Classical CD Reviews

New classical music releases reviewed in detail by Gavin Dixon

Saturday, 25 June 2016

Reger Clarinet Sonatas Alan R. Kay




MAX REGER
Clarinet Sonatas Nos. 1–3. Albumblatt, WoO II/13. Tarantella, WoO II/12
Alan R. Kay (cl)
Jon Klibonoff (pn)
BRIDGE 9461 (71:58)



Reger’s clarinet sonatas are among his most recorded works, and the sheer range of interpretive approaches is fascinating. Reger gives detailed performance instructions—carefully assigned rits at ends of phrases, dynamic markings in almost every bar, and just as many hairpins—but he doesn’t give metronome markings. In fact, there are so many instructions, that the biggest challenge for performers is to decide which to honor and which to ignore. That has a bearing on tempos as well: At slower tempos, more of these nuances can be expressed. The problem is that Reger’s music often, and certainly in the clarinet sonatas, relies on a sense of flow, of long, unbroken phrases holding the music together. Those long phrases are fragile, and often suffer at slower tempos.

Alan R. Kay and Jon Klibonoff skillfully negotiate these paradoxes. Their readings are relatively slow, though not the slowest on disc, and generally focus on localized phrasing issues rather than the coherency of the longer spans. That results are seductive, especially in the way that each phrase is carefully and tenderly shaped. Kay takes Reger at his word, where others generalize. For example, in the First Sonata, the clarinet is often asked to enter ppp and then diminuendo through a long hairpin: We hear such details every time. Add to that a clarinet tone that is always elegant, and the results become even more appealing. Kay’s timbre is warm and round, but varied too and, like his dynamics, often reaches out to extremes, from soft, even imperceptible entries to robust, angular climaxes.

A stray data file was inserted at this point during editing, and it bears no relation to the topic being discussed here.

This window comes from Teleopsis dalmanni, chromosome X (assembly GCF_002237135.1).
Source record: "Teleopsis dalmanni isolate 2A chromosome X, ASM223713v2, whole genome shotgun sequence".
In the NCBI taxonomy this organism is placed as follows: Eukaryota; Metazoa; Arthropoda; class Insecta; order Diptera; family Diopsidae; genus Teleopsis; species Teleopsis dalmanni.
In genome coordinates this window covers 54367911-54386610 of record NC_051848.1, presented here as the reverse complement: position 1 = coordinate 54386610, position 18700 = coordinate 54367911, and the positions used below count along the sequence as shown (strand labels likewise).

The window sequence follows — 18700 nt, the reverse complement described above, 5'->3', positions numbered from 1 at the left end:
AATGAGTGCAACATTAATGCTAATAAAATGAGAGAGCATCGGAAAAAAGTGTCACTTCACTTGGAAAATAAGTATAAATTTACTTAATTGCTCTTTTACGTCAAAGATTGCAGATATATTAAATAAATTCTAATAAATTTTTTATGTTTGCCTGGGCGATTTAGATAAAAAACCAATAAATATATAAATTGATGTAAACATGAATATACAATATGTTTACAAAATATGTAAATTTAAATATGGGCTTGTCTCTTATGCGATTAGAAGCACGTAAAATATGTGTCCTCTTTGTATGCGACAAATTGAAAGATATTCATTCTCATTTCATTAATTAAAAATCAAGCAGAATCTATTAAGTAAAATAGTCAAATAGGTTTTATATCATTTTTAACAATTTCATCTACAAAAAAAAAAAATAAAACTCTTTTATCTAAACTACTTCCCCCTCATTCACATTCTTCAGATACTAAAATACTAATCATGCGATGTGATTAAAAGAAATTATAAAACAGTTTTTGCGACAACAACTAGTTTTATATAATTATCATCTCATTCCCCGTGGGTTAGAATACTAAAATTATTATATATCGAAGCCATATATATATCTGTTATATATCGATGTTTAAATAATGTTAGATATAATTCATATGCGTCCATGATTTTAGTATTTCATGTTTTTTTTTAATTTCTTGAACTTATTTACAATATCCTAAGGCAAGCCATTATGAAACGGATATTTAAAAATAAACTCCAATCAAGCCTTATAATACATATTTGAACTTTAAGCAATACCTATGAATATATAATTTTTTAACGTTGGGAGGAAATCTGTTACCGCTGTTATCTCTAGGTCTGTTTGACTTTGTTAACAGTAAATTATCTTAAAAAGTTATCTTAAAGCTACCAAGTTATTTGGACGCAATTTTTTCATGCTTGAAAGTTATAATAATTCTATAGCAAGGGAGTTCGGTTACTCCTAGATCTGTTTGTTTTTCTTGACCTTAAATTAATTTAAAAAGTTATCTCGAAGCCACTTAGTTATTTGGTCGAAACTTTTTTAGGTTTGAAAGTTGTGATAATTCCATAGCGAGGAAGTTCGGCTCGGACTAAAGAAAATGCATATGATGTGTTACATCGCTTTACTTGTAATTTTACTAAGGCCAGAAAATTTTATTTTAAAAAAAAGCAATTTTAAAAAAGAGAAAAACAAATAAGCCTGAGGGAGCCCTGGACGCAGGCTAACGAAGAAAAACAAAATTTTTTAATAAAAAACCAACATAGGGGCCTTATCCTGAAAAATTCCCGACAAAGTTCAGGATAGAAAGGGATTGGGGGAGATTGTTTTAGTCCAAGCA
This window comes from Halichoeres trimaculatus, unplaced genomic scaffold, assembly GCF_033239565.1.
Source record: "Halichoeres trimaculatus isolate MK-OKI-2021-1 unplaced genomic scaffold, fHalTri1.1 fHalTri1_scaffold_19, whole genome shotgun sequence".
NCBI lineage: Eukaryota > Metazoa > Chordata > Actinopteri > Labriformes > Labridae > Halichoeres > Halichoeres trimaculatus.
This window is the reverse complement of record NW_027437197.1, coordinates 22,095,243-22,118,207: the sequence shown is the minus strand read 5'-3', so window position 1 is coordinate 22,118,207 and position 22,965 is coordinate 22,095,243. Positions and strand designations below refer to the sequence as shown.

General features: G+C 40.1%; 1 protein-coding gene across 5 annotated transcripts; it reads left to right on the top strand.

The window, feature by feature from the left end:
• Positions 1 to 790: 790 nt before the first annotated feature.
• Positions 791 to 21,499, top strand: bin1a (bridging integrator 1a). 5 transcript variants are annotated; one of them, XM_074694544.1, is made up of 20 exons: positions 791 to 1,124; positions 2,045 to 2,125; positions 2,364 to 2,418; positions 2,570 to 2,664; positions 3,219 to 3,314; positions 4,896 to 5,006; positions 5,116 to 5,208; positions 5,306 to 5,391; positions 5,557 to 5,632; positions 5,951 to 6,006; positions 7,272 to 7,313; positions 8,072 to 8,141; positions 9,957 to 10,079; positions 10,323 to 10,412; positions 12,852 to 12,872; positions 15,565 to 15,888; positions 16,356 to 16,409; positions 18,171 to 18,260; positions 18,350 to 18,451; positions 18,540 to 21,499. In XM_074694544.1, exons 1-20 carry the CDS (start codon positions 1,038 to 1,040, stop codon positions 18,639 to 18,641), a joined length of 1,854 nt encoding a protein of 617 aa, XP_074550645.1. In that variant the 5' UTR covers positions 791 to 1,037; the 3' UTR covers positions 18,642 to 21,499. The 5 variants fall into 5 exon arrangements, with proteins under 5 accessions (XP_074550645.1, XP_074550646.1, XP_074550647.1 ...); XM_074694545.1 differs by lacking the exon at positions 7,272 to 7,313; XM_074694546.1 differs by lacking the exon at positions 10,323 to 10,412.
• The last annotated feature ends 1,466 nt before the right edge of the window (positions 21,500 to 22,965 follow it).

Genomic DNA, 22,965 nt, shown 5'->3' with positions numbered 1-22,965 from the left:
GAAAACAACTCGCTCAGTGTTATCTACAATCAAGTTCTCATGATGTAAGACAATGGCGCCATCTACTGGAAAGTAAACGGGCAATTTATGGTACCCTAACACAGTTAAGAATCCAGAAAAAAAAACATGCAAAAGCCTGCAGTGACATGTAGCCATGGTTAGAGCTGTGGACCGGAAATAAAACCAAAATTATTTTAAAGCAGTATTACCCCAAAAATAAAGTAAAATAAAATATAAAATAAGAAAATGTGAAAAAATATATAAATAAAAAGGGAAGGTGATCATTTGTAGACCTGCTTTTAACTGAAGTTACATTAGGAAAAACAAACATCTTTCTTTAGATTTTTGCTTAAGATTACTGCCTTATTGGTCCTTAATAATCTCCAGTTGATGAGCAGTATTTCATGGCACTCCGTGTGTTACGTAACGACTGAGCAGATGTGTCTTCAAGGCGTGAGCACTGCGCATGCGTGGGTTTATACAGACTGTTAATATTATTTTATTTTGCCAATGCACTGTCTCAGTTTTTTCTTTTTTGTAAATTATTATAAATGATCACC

The downside is a lack of focus over the longer spans. These performances can feel slower than they actually are, for the painstaking attention paid at every point to the details of the moment. Despite his reputation to the contrary, Reger does think about the bigger picture, and each of the movements of these sonatas is subtly graded and elegantly structured. The other mark against this recording is the occasionally distant and indistinct piano tone. It is not a big problem, but it starkly contrasts the clarity and immediacy with which the clarinet is recorded.

Reger’s music is well-represented on disc, but almost exclusively on German labels. So it is interesting that the substantial discography of the clarinet sonatas includes recordings from many other European countries, as well as several from America (there is even a previous recording on Bridge, although in an arrangement for viola, performed by Barbara Westphal). That may be a result of the enthusiasm of clarinetists for the works, stylistically just a short step from the Brahms sonatas. It might also account for the diversity of interpretive approaches. Of the two other recordings in my collection, the Janet Hilton/Jakob Fichert version on Naxos (8.572173) is the least attractive. Like Kay and Klibonoff, Hilton and Fichert take slow tempos, considerably slower in fact, to fit in all the details. Just as here, those details don’t always contribute to the overall experience, and Hilton’s often harsh clarinet tone is hard on the ear. More impressive, and my recommendation for the op. 49 Sonatas Nos. 1 and 2, are Florent Héau and Patrick Zygmanowski on Zig-Zag 090303. Their reading is faster and more coherent, and, while the extremes of dynamic and tempo are leveled out a bit, you never get the feeling that you are missing out on anything. One thing you are missing out on though, is the Third Sonata, op. 107, which does not appear on the Zig-Zag release. But it’s no great loss: The work feels generic and uncommitted in comparison to the more inspired and passionate op. 49 pair.

As a bonus, Kay and Klibonoff include two elegant miniatures, the Albumblatt and the Tarantella (the Albumblatt is also included on the Héau/Zygmanowski, where, typically it is considerably faster). Opening with the Albumblatt is an excellent idea. It offers a gentle introduction before the players move on to the more serious business of the sonatas. But even when that main program begins, nothing here ever feels labored or excessive, despite with the players’ unwavering attention to detail. An attractive disc all round, and an excellent introduction to the composer’s work, especially for those who fear his dour, Teutonic reputation, which is easily forgotten when listening to these light and effortlessly melodic works.

Monday, 20 June 2016

Bruckner Symphony No. 5 Skrowaczewski



BRUCKNER Symphony No. 5 (1878 version, ed. Nowak) 
Stanisław Skrowaczewski conductor
London Philharmonic Orchestra